You will want to know if that fillet of salmon is three or four ounces in order to calculate the calories. Or how much a one-ounce, sometimes referred to as a 'handful,' of almonds really looks like. There are a number of kitchen scales on the market, but do yourself a favor and invest in one that gives results in both ounces and grams. The Saltar brand scale I have even measures liquids in both fluid ounces and milliliters. It has been invaluable when pouring up that occasional glass of wine or milk. Your scale should also have what's called a tare setting. that will allow you to zero out the scale with a container placed, allowing you to weigh only the food and not the container.

When it comes to measuring cups, there are two kinds. you should have both. The nesting cups in graduated sizes are for dry ingredients such as flour, nuts, sugar, etc. Don't bother measuring liquids in these cups as they might not be accurate for that. instead,
get a good glass measuring cup that has the measurements marked on the side for reading at eye level. Both Pyrex and Anchor Hocking make sturdy accurate measuring cups.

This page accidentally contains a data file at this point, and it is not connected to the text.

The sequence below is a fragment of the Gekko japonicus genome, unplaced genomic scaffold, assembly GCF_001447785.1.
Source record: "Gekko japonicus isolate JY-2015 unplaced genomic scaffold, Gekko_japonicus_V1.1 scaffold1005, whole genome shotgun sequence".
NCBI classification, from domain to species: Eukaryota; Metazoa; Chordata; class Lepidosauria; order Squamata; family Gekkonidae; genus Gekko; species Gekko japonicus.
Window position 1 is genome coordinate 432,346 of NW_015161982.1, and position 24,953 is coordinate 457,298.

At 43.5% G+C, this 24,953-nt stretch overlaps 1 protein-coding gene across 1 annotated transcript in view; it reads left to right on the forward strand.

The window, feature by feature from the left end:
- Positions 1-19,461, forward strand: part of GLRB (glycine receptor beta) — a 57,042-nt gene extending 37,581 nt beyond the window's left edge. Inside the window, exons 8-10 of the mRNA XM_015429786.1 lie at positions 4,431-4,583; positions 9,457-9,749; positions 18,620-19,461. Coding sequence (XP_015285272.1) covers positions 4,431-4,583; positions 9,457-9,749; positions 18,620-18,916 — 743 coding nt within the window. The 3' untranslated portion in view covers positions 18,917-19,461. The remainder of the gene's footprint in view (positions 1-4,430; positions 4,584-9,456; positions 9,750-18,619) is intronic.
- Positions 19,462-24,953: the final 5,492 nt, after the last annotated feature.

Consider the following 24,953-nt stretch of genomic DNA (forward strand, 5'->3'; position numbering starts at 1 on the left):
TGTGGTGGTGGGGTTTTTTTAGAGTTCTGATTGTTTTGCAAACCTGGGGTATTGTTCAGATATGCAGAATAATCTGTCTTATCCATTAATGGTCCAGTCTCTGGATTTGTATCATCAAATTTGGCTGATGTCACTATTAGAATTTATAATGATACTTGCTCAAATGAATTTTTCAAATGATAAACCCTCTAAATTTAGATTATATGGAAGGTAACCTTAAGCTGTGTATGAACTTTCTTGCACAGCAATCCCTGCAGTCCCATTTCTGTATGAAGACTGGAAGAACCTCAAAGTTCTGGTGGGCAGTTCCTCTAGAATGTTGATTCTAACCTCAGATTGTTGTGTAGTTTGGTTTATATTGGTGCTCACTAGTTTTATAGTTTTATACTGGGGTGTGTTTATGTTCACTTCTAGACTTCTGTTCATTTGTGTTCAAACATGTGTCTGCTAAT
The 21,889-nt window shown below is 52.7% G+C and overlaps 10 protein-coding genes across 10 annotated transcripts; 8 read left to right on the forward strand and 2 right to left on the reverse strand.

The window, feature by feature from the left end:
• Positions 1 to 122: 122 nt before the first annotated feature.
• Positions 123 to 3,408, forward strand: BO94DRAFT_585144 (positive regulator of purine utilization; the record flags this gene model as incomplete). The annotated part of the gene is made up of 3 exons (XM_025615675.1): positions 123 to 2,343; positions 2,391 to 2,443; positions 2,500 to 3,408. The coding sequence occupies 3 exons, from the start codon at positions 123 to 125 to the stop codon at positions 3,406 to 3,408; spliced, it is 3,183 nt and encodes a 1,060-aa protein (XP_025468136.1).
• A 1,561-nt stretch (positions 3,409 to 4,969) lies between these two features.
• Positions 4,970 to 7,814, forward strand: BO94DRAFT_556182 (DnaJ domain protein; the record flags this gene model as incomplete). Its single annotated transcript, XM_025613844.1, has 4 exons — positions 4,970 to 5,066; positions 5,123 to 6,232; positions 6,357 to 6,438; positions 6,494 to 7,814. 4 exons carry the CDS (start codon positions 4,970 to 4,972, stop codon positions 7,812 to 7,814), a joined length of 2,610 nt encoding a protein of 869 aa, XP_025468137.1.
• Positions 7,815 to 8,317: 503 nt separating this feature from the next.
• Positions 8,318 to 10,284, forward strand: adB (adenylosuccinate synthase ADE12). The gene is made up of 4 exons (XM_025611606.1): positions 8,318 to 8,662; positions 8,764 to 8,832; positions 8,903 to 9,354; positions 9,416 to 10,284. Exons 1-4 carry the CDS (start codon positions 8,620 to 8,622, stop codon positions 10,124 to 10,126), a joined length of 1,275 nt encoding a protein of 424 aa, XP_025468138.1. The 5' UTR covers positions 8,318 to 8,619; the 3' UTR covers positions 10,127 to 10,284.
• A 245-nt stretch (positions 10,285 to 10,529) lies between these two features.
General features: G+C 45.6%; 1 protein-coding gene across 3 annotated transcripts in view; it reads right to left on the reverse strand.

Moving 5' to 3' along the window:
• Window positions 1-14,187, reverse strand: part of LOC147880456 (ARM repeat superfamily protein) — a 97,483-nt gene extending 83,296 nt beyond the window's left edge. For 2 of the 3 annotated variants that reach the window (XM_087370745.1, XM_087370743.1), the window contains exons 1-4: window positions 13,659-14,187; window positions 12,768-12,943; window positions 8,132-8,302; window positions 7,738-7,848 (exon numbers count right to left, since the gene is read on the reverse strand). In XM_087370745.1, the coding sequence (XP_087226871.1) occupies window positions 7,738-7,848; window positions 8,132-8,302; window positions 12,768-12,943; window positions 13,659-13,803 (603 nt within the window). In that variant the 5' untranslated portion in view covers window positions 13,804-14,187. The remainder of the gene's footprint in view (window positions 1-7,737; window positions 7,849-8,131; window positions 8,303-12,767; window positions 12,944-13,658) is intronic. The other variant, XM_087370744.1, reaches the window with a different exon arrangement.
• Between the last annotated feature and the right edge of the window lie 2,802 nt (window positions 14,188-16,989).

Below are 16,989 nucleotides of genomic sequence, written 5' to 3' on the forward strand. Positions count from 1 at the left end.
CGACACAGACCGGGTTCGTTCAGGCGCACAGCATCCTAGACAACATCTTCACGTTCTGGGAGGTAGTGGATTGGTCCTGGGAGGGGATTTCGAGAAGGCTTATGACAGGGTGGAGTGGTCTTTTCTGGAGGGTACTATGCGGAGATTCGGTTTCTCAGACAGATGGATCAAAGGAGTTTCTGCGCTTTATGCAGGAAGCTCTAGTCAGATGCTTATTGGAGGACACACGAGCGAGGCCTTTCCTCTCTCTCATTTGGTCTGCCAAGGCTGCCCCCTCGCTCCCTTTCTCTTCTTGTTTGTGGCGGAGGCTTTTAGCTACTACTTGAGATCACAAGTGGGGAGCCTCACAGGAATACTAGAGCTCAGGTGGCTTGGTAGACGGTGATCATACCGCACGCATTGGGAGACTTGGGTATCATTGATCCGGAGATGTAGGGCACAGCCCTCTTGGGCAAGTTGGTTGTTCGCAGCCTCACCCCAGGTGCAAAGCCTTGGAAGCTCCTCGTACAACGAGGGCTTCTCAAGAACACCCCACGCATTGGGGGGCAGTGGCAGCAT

Sunday, June 15, 2008

Invest In A Reliable Calorie Book

FIFTH ENTRY: It's not possible to do this very well without one. Luckily, nutrition information that includes calories and the number of servings expected from most cans and boxes of food items, make it easier. But what about the foods that don't come out of a box or can? Do you know how many calories are in a banana or a bunch of fresh broccoli or a chicken breast? How about when you eat out? It might not be exact, but having the estimated caloric total of a couple of beef tacos helps you at least keep things in the ballpark and in perspective. And if you're lucky enough to have a book that includes a section on restaurants, that's even better. Really, it's not as overwhelming as it all sounds.